47. AnnJo says:

    Wendy @Q8,
    The reason people are so “mean-spirited” and sometimes resentful of disability recipients is that there is so much fraud and abuse in the area of disability benefits. Over a third of disability benefits are paid on the basis of “mental illness” and another sizable portion is paid on the basis of self-reported ailments like chronic fatigue syndrome or chronic pain for which there are no solid diagnostic tools other than the claimant’s self-report.

    While these can all be genuine and debilitating problems, they can also all be the basis for scamming the system, whether consciously or unconsciously.

    If you are getting “many comments” from people who know you well that you should not be on disability, you probably shouldn’t be on disability. Most of us know genuinely disabled people and would never dream of commenting negatively on their receipt of benefits, but we also know lazy, unmotivated, unethical or hypochondiacal people who prefer to let others support them rather than make the effort to support themselves.

    There’s a line somewhere between the desirable goal of sparing the feelings of the genuinely disabled who may be ashamed at not being able to carry their weight and the undesirable result of making the undeserving feel entitled to be leeches on the productive. In this country, maybe we crossed that line when we started calling charity programs “entitlements.” We’re not in as bad a shape yet as some European countries where one out of six workers is “disabled,” but we’re headed in that direction.

    I think Trent’s advice here is flat-out wrong. If you are depending on other people to take care of your needs without producing anything in exchange to help them out, then you SHOULD spare some thought to how they feel about it. And if, with some effort, you could become self-supporting, then you shoud do it. What there is no justification for, though, is feeling resentful of the people who are footing your bills.

  48. Interested Reader says:

    AnnJo – are you psychic? There’s not enough information in that question to even figure out WHAT her disability is much less if it is “faked”.

  49. JS says:

    Q4: My husband and I had a long-distance relationship for the first three years we were dating. I’m still very much in love with him and very glad to be married and living together, but things ARE different when you have a long distance relationship. It’s very easy to get caught up in a romantic whirlwind when you’re in a long-distance relationship- every encounter is exciting and filled with romantic urgency, and days without them are filled with longing and idealization of your absent lover. Some things do change when you start living in the same city and seeing each other becomes more mundane. Our relationship lasted, but we know several people whose relationships fell apart after they started living in the same city. I would advise spending more time dating before making such a life-altering decision as moving across the country; I would especially advise longer visits where you can see more what the person is like on a daily basis rather than when caught up in the fervor of a romantic weekend. It’s been only seven years since we had a long-distance relationship, and I am amazed at how many more ways there are to communicate with people now.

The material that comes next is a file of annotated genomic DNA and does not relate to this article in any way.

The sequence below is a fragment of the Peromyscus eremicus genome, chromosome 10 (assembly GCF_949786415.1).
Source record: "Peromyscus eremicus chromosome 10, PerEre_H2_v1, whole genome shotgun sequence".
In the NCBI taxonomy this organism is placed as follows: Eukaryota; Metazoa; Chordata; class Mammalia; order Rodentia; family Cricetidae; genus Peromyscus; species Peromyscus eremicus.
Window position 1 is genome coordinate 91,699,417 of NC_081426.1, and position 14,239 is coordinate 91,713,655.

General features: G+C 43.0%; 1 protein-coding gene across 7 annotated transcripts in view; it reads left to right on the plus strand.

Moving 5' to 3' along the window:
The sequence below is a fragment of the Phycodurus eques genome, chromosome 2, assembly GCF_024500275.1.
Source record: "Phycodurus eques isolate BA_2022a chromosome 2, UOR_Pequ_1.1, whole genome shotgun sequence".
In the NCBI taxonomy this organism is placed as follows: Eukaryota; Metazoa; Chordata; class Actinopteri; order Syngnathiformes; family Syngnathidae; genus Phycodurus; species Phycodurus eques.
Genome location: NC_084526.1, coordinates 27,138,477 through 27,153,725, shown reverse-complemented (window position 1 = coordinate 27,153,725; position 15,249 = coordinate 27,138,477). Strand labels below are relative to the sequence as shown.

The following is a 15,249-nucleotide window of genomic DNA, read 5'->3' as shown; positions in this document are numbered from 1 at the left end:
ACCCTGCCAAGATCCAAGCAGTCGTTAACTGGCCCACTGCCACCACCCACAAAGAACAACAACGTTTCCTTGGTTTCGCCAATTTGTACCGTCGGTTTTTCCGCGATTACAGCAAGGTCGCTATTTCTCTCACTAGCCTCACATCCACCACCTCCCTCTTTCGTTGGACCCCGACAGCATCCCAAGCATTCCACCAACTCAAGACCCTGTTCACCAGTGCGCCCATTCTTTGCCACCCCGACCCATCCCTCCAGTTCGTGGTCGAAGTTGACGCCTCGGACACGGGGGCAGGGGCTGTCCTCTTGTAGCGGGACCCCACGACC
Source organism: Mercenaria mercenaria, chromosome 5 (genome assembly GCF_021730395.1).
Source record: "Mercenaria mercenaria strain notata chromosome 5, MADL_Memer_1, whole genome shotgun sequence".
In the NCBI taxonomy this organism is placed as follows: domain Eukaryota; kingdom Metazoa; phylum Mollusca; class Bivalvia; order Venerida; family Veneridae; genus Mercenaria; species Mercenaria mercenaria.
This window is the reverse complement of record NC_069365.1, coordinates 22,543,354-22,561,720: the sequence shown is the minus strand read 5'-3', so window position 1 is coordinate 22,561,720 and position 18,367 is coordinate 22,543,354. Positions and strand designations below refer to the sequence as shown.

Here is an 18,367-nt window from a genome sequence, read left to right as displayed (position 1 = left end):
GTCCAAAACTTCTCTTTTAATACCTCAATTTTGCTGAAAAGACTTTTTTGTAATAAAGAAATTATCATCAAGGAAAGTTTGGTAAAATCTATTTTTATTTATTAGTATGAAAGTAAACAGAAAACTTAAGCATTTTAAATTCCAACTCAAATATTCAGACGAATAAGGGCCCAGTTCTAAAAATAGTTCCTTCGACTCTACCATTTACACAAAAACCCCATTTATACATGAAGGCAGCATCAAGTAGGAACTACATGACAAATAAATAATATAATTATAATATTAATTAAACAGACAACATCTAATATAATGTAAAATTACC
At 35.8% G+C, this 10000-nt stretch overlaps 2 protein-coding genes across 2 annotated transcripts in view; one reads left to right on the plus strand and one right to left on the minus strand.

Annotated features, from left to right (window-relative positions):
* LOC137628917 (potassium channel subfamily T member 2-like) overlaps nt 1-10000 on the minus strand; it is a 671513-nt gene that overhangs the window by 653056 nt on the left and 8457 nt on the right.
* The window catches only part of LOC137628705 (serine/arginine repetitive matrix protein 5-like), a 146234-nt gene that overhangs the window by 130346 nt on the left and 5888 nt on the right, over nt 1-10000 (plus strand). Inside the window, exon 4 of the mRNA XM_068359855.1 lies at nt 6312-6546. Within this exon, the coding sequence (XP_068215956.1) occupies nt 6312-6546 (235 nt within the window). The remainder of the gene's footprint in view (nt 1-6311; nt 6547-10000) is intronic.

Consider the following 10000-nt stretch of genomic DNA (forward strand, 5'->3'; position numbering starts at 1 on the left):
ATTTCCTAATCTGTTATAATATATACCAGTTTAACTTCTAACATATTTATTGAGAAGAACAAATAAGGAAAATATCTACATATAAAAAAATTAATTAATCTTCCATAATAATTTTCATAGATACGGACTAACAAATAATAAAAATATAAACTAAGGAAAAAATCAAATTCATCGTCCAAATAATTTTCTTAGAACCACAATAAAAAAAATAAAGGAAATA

@38 AnnJo: Entitlements are not the same as charity programs. Entitlement programs are programs where if you meet the eligibility criteria and you are a resident of the jurisdiction, you must be allowed in the program, regardless of anything not mentioned in the eligibility criteria.

  50. Jeff says:

    @Q1

    I would recommend looking at high interest CDs like those at Ally Bank (5 year) that have a short early withdrawal penalty. While it is possible to lose money if you needed it immediately, as long as you don’t touch it for a few months (less than 1/2 a year), you will do better than the 1% at many savings accounts. The only downside is that there may be a few day processing delay, but I have no problem holding 1 month’s emergency fund in a savings account and the others in an Ally CD. If I don’t touch it, I get ~3%/year. Also great is that if interest rates go up, you can break the CD and bump up to a higher rate.

  51. Wendy says:

    People in my “real life” don’t tell me I’m a malingerer. It generally comes from people who read my blog or read some snippet I write on the internet… and only know few if any facts. I have myasthenia gravis, mixed connective tissue disease and a few other things. My husband was hit by a car when he was 8 years old. He has traumatic brain injury and his optic nerve was severed, leaving him blind. We both have very visible physical defects, plus other things not seen. I have a service dog and he is trying to get another seeing eye dog.

    In order to get SS disability, LOTS of hoops need to be jumped through. Tests are done, results scrutinized, we had to/have to visit government docs who check us out. It is a loooooong process to get disability. I can’t imagine many people faking things and still getting payments. Sounds like an urban legend more than reality.

    Who is deserving of disability is not why I wrote for help and ideas. I wrote because now that Rhett and I are married, a huge chunk of what WAS our income as individuals has been taken away. It makes living with our disabilities even tougher.

    Before I had congestive heart failure and three strokes, I worked even though I was legally disabled. When those illnesses showed up on top of what I was already dealing with, I had to quit. Most people are amazed at all I have done despite what life has thrown me.